On the other hand, the Times (UK) reported on June 24 that NATO troops had only found 3 tanks left in Kosovo, while the Serbs claimed they lost only 13. Moreover, NATO troops in Kosovo counted 250 tanks, 450 APCs, and 600 artillery/mortars being removed by retreating 47,000 soldiers, or several thousand more troops than NATO estimated to be in Kosovo, which seems to undercut NATO's claim to have killed 5,000 to 10,000 troops. The Times report is consistent with earlier, albeit less detailed, information reported by Bob Fisk in the Independent (UK- June 12) and Tim Butcher and Ben Rooney in the Telegraph (UK - June 19).

Reference #1 to this message corroborates the reports in the British press. Steven Myers of the New York Times reports from Kosovo that the damage inflicted on Serb forces inside Kosovo was much less than that claimed by NATO. He describes some of the now familiar reasons why this may be so -- camouflage, dispersion, deception, etc. -- and adds some interesting examples based on first hand observation. Even in the Mount Pastrick region of southern Kosovo, where NATO heavily bombed massing Yugoslav forces as they were flushed into the open by Kosovo Liberation Army in the last weeks of the air war, Myers found little evidence of the damage claimed by the Pentagon. Indeed, he quotes Lieut. Col. Dietmar Jeserick, a spokesman for the German peacekeeping troops, as saying "Nothing is here," "We found positions," "We found bomb damage in those positions, but we didn't find any vehicles or tanks."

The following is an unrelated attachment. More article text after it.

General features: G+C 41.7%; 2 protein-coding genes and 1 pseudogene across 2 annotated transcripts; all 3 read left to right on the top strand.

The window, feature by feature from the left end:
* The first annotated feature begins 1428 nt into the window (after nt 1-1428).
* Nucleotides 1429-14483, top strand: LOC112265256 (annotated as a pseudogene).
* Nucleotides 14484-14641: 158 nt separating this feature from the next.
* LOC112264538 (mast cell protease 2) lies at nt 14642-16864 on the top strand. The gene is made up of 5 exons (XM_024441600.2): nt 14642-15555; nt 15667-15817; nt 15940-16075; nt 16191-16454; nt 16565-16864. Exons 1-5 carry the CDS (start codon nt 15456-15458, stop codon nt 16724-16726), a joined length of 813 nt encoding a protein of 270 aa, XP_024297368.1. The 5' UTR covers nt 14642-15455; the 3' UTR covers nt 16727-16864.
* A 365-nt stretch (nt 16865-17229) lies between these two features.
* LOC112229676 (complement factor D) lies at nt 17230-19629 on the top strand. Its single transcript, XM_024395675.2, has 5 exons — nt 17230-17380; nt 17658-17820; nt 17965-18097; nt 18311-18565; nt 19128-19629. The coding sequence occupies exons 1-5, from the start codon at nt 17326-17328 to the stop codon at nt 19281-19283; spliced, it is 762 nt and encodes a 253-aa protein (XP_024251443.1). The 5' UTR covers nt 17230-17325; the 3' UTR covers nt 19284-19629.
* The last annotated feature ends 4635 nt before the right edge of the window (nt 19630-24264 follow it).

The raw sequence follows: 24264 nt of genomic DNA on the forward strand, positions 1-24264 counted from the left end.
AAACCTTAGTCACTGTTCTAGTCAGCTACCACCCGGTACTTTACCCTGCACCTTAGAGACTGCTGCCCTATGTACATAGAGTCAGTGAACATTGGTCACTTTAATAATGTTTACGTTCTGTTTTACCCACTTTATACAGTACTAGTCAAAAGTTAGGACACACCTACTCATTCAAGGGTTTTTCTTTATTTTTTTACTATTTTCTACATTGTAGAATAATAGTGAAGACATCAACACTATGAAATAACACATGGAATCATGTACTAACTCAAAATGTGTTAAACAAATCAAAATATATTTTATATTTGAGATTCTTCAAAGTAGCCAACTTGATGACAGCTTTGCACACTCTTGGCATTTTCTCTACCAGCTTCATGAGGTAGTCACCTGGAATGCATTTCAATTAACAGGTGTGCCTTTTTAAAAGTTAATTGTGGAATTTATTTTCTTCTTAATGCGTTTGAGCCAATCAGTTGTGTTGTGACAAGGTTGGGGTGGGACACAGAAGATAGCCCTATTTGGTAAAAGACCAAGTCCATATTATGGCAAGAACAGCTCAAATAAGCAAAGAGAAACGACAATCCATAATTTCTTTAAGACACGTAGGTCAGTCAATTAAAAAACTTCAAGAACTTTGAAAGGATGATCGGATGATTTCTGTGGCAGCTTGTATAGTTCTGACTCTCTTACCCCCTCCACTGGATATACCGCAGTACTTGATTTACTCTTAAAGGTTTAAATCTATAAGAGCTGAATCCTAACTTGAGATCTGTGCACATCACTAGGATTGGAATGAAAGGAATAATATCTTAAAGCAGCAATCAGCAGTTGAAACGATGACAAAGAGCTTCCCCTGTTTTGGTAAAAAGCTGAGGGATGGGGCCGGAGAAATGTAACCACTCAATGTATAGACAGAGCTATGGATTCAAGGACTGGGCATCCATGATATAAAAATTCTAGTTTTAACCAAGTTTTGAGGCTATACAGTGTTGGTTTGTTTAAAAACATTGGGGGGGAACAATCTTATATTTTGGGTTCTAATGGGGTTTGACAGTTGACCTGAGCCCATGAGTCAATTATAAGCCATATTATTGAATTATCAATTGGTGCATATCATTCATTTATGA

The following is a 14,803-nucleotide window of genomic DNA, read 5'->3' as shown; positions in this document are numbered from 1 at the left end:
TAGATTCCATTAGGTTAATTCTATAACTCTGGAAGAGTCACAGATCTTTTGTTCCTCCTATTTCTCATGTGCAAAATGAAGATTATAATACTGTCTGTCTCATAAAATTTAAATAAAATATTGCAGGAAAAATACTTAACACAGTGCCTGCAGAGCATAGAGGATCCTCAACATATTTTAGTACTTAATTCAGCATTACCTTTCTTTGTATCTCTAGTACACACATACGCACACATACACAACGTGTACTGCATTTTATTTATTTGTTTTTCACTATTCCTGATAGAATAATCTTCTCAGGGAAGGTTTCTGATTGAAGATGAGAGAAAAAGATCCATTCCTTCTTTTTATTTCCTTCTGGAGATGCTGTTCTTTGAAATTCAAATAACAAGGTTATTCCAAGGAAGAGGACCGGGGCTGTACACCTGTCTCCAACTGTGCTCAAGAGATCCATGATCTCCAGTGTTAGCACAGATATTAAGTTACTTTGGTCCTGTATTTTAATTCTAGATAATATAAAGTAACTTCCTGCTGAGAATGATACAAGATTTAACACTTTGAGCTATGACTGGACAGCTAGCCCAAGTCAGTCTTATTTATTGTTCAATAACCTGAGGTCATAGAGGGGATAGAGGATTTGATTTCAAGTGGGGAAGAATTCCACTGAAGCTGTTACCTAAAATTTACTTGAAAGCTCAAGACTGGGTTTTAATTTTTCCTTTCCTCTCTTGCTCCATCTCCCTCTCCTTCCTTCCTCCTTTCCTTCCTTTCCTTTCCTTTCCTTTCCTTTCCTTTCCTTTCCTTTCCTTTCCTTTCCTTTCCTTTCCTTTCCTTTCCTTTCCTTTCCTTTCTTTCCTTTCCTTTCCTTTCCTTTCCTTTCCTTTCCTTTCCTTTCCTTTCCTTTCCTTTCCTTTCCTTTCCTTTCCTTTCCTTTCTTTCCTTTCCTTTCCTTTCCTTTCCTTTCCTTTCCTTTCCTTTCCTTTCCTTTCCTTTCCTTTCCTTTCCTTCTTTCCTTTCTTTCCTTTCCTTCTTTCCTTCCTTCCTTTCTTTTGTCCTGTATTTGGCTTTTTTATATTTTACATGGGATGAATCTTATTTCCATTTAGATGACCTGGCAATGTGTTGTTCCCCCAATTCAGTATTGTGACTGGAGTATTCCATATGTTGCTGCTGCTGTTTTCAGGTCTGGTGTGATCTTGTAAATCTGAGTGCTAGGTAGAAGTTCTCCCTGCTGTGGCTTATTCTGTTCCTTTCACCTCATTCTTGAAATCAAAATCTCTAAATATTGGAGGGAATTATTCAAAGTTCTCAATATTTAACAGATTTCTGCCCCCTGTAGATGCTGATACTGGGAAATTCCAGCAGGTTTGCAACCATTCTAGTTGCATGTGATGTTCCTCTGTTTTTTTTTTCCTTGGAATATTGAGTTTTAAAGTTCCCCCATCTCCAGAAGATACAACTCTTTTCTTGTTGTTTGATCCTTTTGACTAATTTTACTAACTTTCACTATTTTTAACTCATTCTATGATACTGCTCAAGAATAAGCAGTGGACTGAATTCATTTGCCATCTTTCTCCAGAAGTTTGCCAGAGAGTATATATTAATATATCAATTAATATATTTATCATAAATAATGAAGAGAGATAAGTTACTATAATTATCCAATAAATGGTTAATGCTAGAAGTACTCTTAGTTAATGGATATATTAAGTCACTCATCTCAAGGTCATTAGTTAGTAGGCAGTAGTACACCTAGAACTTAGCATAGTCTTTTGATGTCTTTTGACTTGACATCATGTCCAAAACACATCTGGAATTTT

Reference #2 illustrates why it is crucially important for a bombing survey to be conducted by a group of impartial observers with no interest in the outcome. Iit shows how the Air Force is already laying out its road maps for increasing its budget share in the coming war with the Navy and Army (which will be financed by the taxpayer).